British Columbia, Canada’s southern interior remains the only apple-producing region in North America free of the apple maggot, thanks to geographic barriers and ongoing campaigns to stave off its introduction.

A quarantine imposed by the Canadian Food Inspection Agency in 2006, when the apple maggot (Rhagoletis pomonella) was discovered in the lower mainland of British Columbia, has so far prevented its spread into the interior. The quarantine makes it illegal to move noncommercial tree fruit out of the designated quarantine areas, which include all of the Fraser Valley, Vancouver Island, coastal British Columbia, and 22 of 39 counties in Washington State.

Regulations require that all fruit and nursery stock coming into the province be certified free of apple maggot. Commercial nurseries in the lower mainland are required to meet protocols, and inspections are conducted on stock moving into the interior at both its origin and destination.

But the bigger concern is that a careless or unknowing person transporting infested material will introduce the pest into the interior. That already occurred with the apple clearwing moth, which was detected for the first time in Kelowna last summer after trees were transplanted from the Similkameen Valley, where there is a high degree of clearwing moth infestation.

"Because we have a natural mountain barrier between the lower mainland and the Okanagan, it’s not going to move by itself," said Kara Soares, program officer, plant protection, with the Food Inspection Agency.

"We regulate the commercial people, so we’re not that concerned about them, but the big question mark is the public moving materials into the Okanagan."

A working group that includes the B.C. Ministry of Agriculture and Lands, Food Inspection Agency, B.C. Fruit Growers’ Association, and representatives from apple growers in the lower mainland was formed to raise awareness of the threat and to prevent infestation in nonquarantined areas.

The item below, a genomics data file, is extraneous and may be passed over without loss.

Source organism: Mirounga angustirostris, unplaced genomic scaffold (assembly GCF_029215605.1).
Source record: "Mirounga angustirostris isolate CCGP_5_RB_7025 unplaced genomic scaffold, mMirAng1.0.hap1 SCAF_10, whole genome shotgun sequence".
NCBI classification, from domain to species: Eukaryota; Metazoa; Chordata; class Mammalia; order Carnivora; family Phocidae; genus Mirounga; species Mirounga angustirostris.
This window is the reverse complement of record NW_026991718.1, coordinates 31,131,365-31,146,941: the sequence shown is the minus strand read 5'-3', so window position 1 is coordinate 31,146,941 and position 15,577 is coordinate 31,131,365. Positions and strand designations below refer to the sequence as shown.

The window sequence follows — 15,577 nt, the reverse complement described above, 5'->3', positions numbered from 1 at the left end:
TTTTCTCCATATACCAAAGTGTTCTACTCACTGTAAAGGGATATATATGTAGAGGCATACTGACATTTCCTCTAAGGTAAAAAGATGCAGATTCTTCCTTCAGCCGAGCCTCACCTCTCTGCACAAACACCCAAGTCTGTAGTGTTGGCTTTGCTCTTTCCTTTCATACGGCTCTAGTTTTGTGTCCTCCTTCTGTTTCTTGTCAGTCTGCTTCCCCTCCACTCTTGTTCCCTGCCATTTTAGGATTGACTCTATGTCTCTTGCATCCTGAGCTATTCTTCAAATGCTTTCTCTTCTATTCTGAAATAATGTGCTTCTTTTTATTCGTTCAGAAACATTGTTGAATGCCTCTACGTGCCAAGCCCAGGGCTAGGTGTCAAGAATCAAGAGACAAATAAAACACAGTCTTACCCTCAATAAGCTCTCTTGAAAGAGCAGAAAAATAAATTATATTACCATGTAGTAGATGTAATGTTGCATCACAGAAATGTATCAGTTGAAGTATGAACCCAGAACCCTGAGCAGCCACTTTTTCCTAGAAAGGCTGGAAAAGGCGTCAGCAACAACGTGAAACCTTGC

Soares said public awareness is being accomplished by a multipronged approach that includes setting up booths at apple fairs and horticulture shows, and distributing pamphlets at farmers’ markets and to people coming into Canada at customs throughout British Columbia.

As well, signs are put up from August to September on the highway near Hope, British Columbia, a midpoint between the interior and coastal regions.

The B.C. Fruit Growers’ Association also has ongoing campaigns, including attempts to convince the ministry of transportation to allow permanent and more visible signs.

"We failed to convince the ministry to allow us to put up large signs that could be read by motorists traveling at highway speeds," said B.C. Fruit Growers’ President Joe Sardinha. "We ended up getting signs that were two feet by two feet and not the size that we deemed to be effective in communicating to the public. We were also given provision to provide some material at various rest stops on the No. 1 corridor, particularly before Hope, and we did effectively communicate to the public through local radio stations in the Chilliwack area."

The association is also lobbying the ministry of the environment to refrain from planting possible host trees such as hawthorn for riparian habitat enhancement.

"We don’t want further planting of that since it could become a conduit for the insect to somehow migrate to the Okanagan if there is a continuous stream of these host trees into the interior," he said.

However, Soares said the Food Inspection Agency’s quarantine and inspection process should prevent that from happening.

"Anything moving from the lower mainland—including hawthorns and cherry trees—into the Okanagan are required to meet the same requirements," she said. "Hopefully, we have mounted a campaign so the nurseries in the interior know the situation and the material they sell to the public would either be grown in the Okanagan or meet the requirements from the lower mainland."

The Food Inspection Agency regularly surveys high-risk sites, fruit stands, organic growers, and abandoned urban high-risk areas. In addition, increased apple maggot trapping along the Canada-United States border is carried out to detect the potential spread of populations in adjacent areas south of the border.

The apple maggot is indigenous to North America and has been a serious pest of apples in Canada for more than 100 years. The first official record of the pest was at Aldolphustown, Ontario, in 1896. It is now widespread throughout eastern Canada, with the exception of Newfoundland.